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"Smart people (like smart lawyers) can come up with very good explanations for mistaken points of view."

- Richard P. Feynman, Physicist

"There is a danger in clarity, the danger of over looking the subtleties of truth."

-Alfred North Whitehead

June 20, 2011

Psychology and Confessions

Neuroscientist David Eagleman, in his book Incognito, describes the human brain as a team of rivals in which various parties in the brain can compete with each other to create a sense of being “conflicted”. He also discusses research that shows that keeping secrets is unhealthy for the brain. Simply stated, he says, a secret is a competition within the brain between telling someone something or not telling them it. This tension is what makes something a secret. He states that secret agents and spies are probably equipped with a strong module for withholding secrets. In contrast, based on the high percentages of confessions in juvenile delinquent cases, it doesn’t appear to me that juveniles have much ability to keep a secret.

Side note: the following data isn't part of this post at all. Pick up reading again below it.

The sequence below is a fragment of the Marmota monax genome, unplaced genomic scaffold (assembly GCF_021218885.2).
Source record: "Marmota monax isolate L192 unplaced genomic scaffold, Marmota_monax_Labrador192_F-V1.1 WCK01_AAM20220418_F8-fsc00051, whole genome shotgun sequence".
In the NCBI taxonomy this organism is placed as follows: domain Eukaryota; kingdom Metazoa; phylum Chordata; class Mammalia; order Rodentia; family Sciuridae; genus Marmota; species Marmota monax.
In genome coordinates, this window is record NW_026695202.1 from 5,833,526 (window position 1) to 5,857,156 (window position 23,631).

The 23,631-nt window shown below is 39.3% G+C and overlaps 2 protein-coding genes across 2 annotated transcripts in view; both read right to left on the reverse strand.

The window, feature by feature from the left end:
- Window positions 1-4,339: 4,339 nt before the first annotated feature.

Which brings me to the law of confessions. I never believed that the law regarding whether or not a confession was voluntary made much sense. What does it mean to say that “pressures brought to bear on the defendant by representatives of the State exceeded the defendant’s ability to resist”? Except for those defendants who turn themselves into police and actually volunteer a report of their transgressions, almost any confession is the result of pressures brought to bear on the defendant by the police that exceeded the defendant’s ability to resist. That is why they confessed.

Asking some defendants the question, “Did they commit the crime?” is sufficient pressure to exceed their ability to resist, so they confess. That statement would not and should not be considered “involuntary”.

Further, it is stated that the confession must be “a product of a free and unconstrained will.” This formulation requires that there is some entity (apparently called the “will”) that operates as a cause without a cause or as the “ghost in the machine” or the “soul.”

I could never figure out how one would evaluate whether or not another person's confession was the product of a free and unconstrained will. How does one get access to another’s will, except by projecting one’s own conception of their own “will” onto another?

The concept of having a “will” is a cultural and religious construct. For example, some Christian denominations believe in the possibility of “free-will” while others don’t. Buddhists view the concept of having a self as an error in thought.